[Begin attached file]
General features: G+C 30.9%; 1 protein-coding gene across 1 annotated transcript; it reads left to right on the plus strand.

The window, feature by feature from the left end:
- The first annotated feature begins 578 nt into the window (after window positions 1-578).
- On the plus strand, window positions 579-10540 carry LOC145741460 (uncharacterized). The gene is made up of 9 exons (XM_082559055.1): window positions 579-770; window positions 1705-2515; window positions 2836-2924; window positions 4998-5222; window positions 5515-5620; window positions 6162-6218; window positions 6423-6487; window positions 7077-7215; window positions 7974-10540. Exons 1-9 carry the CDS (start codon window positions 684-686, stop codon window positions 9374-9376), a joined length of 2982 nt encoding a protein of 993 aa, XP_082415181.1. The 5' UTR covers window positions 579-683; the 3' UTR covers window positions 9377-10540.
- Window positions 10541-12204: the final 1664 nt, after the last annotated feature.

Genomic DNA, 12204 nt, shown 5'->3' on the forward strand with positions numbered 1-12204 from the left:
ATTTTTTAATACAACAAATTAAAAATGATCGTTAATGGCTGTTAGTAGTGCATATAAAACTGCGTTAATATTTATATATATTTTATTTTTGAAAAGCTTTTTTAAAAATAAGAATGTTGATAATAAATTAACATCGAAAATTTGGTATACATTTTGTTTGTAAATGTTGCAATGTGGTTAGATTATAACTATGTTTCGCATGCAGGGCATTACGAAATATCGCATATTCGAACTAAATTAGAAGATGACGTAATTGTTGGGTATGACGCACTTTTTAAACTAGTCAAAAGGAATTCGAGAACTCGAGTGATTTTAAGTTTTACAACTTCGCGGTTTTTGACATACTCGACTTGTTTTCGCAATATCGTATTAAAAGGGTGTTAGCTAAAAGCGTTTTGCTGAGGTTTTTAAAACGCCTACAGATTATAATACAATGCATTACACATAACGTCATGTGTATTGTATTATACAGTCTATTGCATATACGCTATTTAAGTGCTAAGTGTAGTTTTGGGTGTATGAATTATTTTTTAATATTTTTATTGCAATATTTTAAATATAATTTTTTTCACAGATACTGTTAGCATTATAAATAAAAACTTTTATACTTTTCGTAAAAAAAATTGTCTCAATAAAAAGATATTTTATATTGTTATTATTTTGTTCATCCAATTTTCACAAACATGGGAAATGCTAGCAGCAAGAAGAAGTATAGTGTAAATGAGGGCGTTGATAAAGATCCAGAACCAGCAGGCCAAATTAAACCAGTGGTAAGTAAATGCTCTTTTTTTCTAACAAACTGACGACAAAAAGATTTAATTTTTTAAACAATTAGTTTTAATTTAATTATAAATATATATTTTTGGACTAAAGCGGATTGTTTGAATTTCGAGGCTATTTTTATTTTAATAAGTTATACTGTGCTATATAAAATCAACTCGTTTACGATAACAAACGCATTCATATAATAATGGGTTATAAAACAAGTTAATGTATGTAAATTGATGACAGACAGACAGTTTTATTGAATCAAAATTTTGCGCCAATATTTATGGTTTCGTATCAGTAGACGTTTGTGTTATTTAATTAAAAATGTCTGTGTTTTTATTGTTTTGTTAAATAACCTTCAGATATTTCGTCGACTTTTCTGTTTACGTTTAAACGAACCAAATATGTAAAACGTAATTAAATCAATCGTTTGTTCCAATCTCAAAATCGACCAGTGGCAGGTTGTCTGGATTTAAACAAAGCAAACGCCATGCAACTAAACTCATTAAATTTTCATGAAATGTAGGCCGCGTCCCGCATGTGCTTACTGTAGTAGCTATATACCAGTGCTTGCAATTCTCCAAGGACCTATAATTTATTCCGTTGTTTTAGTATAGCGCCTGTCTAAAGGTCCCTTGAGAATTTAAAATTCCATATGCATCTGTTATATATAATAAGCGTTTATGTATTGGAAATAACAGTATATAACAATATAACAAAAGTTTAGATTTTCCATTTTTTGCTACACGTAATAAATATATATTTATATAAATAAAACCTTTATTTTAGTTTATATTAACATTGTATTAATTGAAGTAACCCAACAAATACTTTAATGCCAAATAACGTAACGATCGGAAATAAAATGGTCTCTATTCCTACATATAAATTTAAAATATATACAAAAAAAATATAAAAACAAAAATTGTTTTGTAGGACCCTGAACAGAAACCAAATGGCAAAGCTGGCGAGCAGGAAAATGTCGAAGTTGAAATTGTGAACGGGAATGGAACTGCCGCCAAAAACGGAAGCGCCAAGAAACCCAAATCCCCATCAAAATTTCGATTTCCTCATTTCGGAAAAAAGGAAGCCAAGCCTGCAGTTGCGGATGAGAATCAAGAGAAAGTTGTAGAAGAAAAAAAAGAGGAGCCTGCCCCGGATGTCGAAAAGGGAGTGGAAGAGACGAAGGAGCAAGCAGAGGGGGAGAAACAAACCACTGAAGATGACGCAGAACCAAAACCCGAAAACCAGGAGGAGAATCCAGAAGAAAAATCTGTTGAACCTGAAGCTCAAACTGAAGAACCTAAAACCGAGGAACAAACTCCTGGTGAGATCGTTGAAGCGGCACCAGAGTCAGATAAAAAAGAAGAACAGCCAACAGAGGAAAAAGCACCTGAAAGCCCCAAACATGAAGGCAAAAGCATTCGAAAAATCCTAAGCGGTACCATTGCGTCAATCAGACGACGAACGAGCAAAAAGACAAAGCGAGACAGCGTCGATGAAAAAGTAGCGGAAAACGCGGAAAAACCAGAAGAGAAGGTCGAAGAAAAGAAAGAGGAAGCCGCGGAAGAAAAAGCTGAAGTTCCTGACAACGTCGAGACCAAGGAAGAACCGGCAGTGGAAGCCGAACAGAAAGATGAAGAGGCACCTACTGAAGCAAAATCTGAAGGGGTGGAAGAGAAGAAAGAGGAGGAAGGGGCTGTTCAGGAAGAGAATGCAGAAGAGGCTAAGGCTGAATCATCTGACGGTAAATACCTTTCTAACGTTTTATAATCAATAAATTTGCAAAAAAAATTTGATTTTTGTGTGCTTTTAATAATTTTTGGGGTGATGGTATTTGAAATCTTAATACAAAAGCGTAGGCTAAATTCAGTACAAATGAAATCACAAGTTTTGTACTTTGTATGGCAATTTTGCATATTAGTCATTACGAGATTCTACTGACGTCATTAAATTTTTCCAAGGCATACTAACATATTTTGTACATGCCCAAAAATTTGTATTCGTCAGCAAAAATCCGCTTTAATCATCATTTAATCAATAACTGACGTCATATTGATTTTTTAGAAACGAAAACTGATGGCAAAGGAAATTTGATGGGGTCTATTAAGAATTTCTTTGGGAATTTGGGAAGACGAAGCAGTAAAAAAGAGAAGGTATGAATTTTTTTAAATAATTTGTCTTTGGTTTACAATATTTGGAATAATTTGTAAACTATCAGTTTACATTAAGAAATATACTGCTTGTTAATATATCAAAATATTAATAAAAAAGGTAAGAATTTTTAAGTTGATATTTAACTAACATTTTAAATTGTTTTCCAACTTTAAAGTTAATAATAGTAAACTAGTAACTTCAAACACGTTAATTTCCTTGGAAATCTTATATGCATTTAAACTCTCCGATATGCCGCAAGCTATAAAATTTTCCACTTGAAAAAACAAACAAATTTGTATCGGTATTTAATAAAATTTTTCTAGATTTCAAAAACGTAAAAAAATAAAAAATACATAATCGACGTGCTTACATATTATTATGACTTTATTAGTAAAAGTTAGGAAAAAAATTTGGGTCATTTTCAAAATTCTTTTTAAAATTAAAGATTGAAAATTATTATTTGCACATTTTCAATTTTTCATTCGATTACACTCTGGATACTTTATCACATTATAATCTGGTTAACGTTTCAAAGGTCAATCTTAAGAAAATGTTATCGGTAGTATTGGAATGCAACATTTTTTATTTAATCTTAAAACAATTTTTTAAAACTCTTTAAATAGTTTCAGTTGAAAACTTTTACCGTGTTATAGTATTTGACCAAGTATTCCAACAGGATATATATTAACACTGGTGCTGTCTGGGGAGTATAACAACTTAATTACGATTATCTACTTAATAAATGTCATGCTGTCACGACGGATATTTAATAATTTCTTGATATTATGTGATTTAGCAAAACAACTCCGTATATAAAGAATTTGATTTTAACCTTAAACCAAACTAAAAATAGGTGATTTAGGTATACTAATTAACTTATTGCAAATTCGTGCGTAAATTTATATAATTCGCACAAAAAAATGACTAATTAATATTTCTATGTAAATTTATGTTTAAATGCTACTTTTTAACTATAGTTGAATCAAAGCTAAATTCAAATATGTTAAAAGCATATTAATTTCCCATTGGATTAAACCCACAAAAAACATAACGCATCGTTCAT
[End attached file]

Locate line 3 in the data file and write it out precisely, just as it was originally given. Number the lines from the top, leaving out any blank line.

- The first annotated feature begins 578 nt into the window (after window positions 1-578).